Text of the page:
van Gogh's letters - unabridged and annotated
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Letter from Vincent van Gogh to Theo van Gogh
Dordrecht, 22 April 1877

  Highlighting feelings - ambition   - Turn off highlighting

Dear Theo,

I received your letter of April 21; thanks for writing so soon. The letter gave me a feeling of joy, like the woman who found her mite again must have felt, for you tell me that Aunt Koos's little writing desk, with the letters from Father and Mother, has been found by Mrs. Roos during the spring cleaning. How carefully and anxiously I looked for it last year, fancying I had taken it with me to England and had left it in one of the houses where I lived in London. I am so glad it has been found, I am so thankful for it. Keep it for me for the present; when I have started in Amsterdam, I shall want it. Now I remember quite well that I left it with Roos when I went to England because there was not much room in my trunk and also because I thought it would be safer than taking it with me abroad.

It seems to me a new proof and a hint - I have already observed more of them lately - that everything will be all right with me, that I shall succeed in the thing I so earnestly desire. Something of the old faith grows in me that my thoughts will be confirmed, my spirit renewed, and my soul restored to the old faith. It will be a choice for my whole life!

Fix your heart and mind upon a good thing and a good work also, and pray for it to the Lord.

Uncle Jan has been to Etten, and says that my little room is already waiting for me. Mr. Braat has somebody in mind for my place, so in May I shall probably be able to put my hand to the plough.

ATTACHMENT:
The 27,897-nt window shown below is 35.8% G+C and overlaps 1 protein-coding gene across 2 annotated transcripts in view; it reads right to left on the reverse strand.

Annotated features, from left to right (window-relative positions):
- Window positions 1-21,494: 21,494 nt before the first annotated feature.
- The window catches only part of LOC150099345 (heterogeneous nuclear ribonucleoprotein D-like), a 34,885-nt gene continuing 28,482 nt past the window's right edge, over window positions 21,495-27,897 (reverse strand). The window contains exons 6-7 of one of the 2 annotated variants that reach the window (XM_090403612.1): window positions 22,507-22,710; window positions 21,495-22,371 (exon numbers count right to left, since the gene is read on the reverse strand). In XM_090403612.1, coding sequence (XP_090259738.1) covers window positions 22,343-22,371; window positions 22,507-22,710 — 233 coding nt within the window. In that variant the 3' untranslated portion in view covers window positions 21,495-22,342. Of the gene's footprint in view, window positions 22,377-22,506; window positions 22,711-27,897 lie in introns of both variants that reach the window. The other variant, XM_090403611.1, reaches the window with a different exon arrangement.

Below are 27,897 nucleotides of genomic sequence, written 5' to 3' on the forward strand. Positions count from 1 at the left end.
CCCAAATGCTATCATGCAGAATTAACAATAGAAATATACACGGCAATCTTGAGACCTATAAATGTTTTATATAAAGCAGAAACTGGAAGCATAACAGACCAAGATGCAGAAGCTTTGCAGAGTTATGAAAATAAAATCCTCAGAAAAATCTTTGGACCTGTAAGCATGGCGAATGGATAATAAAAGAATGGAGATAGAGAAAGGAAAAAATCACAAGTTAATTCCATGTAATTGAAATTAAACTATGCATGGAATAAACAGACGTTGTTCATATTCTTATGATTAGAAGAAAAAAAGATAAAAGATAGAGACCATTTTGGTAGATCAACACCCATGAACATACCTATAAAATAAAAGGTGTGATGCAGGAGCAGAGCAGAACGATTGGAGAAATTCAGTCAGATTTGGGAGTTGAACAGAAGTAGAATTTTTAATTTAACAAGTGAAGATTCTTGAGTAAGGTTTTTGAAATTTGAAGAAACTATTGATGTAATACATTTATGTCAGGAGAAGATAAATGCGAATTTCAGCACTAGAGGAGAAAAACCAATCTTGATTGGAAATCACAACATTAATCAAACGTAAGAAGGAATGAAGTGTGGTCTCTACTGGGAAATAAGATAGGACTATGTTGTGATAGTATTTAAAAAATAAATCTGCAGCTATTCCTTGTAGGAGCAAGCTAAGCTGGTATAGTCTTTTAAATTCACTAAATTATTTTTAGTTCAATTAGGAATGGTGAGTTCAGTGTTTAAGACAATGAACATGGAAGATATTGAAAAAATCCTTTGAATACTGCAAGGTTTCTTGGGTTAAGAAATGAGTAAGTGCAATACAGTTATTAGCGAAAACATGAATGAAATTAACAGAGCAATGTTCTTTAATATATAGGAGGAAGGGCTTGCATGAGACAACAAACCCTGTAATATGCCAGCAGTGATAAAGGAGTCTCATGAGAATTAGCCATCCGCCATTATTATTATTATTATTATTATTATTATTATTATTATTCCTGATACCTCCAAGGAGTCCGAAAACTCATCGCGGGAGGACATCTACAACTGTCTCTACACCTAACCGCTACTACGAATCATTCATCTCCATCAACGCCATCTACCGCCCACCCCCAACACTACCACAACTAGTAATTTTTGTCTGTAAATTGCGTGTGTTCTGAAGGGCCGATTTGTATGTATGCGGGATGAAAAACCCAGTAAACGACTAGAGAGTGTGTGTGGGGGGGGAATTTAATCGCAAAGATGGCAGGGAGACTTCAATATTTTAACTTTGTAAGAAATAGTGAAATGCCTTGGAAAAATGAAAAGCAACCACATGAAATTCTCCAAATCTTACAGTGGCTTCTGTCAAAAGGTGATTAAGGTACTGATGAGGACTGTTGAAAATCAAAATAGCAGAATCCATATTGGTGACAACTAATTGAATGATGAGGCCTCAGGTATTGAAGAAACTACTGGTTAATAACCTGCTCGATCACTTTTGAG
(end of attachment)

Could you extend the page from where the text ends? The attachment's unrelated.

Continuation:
I will hang the prints you gave me in that little room, and so they will remind me of you daily.

Underneath the print after Rosenthal, that monk, I have written: “Take my yoke upon you, and learn of me; for I am meek and lowly in heart: and ye shall find rest unto your souls. For my yoke is easy, and my burden is light; if any man will come after me, let him deny himself, and take up my cross, and follow me - in the Kingdom of Heaven they neither marry, nor are given in marriage.”

Underneath the pendant, “The Imitation of Jesus Christ” (after Ruyperez), I wrote what I heard Pa say, “Lord, I long so much to be earnest.”

This morning I heard a beautiful sermon by the Reverend Mr. Keller van Hoorn; this afternoon Görlitz, Mager, ten Broek and I went to the museum to see the pictures by Scheffer - how beautiful they are.

Did I already tell you that Görlitz has been to Etten to apply for the teaching position at De Leur? He came back full of everything he had seen there. Father's sermon was about Jacob who slept in the field at Bethel, and it had touched him so. I wish he could get that place - then he would be able to marry soon.

Last week I had a letter from Harry Gladwell; he is in dangerous surroundings - the birdcatchers there are numerous and cunning. I hope to hear more soon, and we will talk it over sometime.

I know very little about Taine's life; I suppose he has travelled much in France, Italy, England, and also in Holland - so one would gather from his writings. He is surely an artist. I still have the first volume by Burger, Musées.

Well, Theo, I hope you have a good Sunday today. If I go to Amsterdam, I hope to see you beforehand.

To each day brings sorrow for “the sower of the Word” that I hope to become, as one that sows wheat in the fields - and the earth will produce nevertheless a pile of brambles and thistles. Therefore keep one for the other a good endorsement and cultivate our fraternal love.

À Dieu, give my regards to Roos, and receive a handshake from

Your loving brother, Vincent

At this time, Vincent was 24 year old
Vincent van Gogh. Letter to Theo van Gogh. Written 22 April 1877 in Dordrecht. Translated by Mrs. Johanna van Gogh-Bonger, edited by Robert Harrison, number 093.

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